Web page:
Loneliness can be a transient feeling that comes and goes, often occurring at particular times of the year such as holiday season Christmas etc when there is a need to be close to others or observing others being close to family and friends.
It can also be chronic, this means that someone feels lonely all the time.
Although your feeling of loneliness at the moment may be transiet, it could be you are experiencing this for a much longer time frame than you have previously and so it feels much more intense for you.
If you struggled with chronc loneliness you may have been able to have moments of feeling better at certain times ie loved ones visiting of being able to visit friends, but of course currently these opportunities have been taken away from you so it seems there is no respite to the loneliness you are feeling.
The strength of loneliness can change from moment to moment and it may be you are feeling the intensity of your loneliness much more over these last few months than you did previously.
So what can you do about it?
There is no one way to effectively deal with loneliness, people are different and most will need to find a way that works for them. But there are lots of different things that you can try that may help you, it may be that you have to try a few, a combination of them or work out how regularly you need to do things that work for you and then keep doing them.
1. Connecting with others
Remember I said as humans our survival is based on our connections with others and so being in contact with others prevents our survival instinct, anxiety, from trying to come to our rescue.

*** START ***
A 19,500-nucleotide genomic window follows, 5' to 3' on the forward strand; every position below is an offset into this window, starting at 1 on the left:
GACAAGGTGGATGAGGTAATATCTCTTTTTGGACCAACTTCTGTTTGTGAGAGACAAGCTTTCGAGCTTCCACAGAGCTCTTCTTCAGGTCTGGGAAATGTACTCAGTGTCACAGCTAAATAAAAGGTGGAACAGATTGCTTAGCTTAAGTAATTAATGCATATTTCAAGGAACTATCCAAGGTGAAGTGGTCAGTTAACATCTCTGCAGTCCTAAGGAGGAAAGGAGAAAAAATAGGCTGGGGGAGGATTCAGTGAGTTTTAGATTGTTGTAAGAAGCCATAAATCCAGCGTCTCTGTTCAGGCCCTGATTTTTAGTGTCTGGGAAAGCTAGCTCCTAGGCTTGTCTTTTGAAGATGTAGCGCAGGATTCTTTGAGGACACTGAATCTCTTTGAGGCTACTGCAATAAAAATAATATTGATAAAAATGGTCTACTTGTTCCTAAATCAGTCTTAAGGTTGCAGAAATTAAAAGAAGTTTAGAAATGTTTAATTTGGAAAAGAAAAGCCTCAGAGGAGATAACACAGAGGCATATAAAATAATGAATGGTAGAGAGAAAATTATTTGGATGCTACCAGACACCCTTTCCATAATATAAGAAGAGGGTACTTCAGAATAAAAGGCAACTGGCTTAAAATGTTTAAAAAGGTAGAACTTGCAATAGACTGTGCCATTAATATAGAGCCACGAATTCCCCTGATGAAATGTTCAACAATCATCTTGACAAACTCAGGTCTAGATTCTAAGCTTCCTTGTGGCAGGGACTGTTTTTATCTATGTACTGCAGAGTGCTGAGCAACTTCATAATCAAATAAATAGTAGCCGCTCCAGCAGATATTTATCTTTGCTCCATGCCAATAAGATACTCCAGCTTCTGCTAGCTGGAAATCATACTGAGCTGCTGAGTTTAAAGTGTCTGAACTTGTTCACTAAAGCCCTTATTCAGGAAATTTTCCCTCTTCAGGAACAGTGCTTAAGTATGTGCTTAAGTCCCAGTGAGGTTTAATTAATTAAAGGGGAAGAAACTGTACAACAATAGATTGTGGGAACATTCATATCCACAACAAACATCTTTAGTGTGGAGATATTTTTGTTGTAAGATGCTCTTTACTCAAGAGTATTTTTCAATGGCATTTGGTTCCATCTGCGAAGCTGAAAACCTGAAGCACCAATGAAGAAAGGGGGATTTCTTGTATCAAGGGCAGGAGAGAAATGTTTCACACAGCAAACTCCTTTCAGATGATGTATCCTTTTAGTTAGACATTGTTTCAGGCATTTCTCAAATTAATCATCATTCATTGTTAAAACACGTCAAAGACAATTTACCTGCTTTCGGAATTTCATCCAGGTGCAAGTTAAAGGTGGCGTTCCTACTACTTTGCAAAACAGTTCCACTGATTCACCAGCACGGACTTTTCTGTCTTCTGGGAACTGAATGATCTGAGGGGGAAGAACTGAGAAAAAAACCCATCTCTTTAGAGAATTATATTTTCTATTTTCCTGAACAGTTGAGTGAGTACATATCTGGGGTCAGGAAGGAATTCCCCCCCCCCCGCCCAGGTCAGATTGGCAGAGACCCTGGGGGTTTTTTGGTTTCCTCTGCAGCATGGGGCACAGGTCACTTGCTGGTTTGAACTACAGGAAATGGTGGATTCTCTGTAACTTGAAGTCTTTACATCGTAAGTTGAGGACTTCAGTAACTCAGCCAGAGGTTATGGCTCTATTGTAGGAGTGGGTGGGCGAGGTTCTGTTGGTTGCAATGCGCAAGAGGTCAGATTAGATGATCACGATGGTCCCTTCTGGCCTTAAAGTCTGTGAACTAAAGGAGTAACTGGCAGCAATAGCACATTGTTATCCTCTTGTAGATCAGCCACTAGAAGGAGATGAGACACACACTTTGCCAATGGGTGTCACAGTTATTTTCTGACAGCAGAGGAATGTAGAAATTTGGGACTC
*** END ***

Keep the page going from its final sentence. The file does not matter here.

Whether it be a deep connection or a brief exchange with others both can have an impact on how you feel.
If you’ve been alone with no connection and someone takes the time to just check in with you, the loneliness can feel less intense. A hello from someone in the social distancing supermarket queue could have a huge impact if you've not spoken to someone for days.
If you know someone who is on their own, give them a quick call or text, but don’t be offended if they do not respond, they may not be ready for connection, but you have shown them you are there if they need you.
When feeling lonely and you take the time to just say a couple of hellos to others, even strangers you are having a connection and this will help. quantitity as well as quality of connections are important, if you haven't spoken to anyone for a few days reach out, whether that be to friends, family, strangers, helplines.
It might be by text, phone call, facetime, it doesn't matter, just take the time to make the connections, whether it be for 1 minute or an hour you are still enabling your brain to register you are not alone.
It is not just human connection that breaks the cycle of loneliness, connection with animals can produce the same feelings for you so getting a pet if you live on your own can be a useful addition to reduce your loneliness.
A study conducted last year discovered that dog owners have better social and communication skills and therefore makes it easier for them to engage with humans and be more involved with the community.
Taking your dog for a walk can be a great conversation starter with others, breaking down barriers that you might feel are there.
2. Are your negative thoughts feeding your Loneliness?
You may be starting to ask what is wrong with you and feel like it is all your own fault that you are lonely
You can start to beat yourself up, then the more alone you feel, the more you start to have those thoughts of not belonging or feeling rejected, you then feel more alone and so you keep up that viscious cycle.
Left alone with your thoughts you can become your own worst enemy, if you continue to be critical of yourself you start to believe this critical voice.
Your inner critic feeds into your feelings of isolation, it encourages you to avoid others and you can even push others away when they reach out to help us because you feel beyond help and so you remain in that lonely state.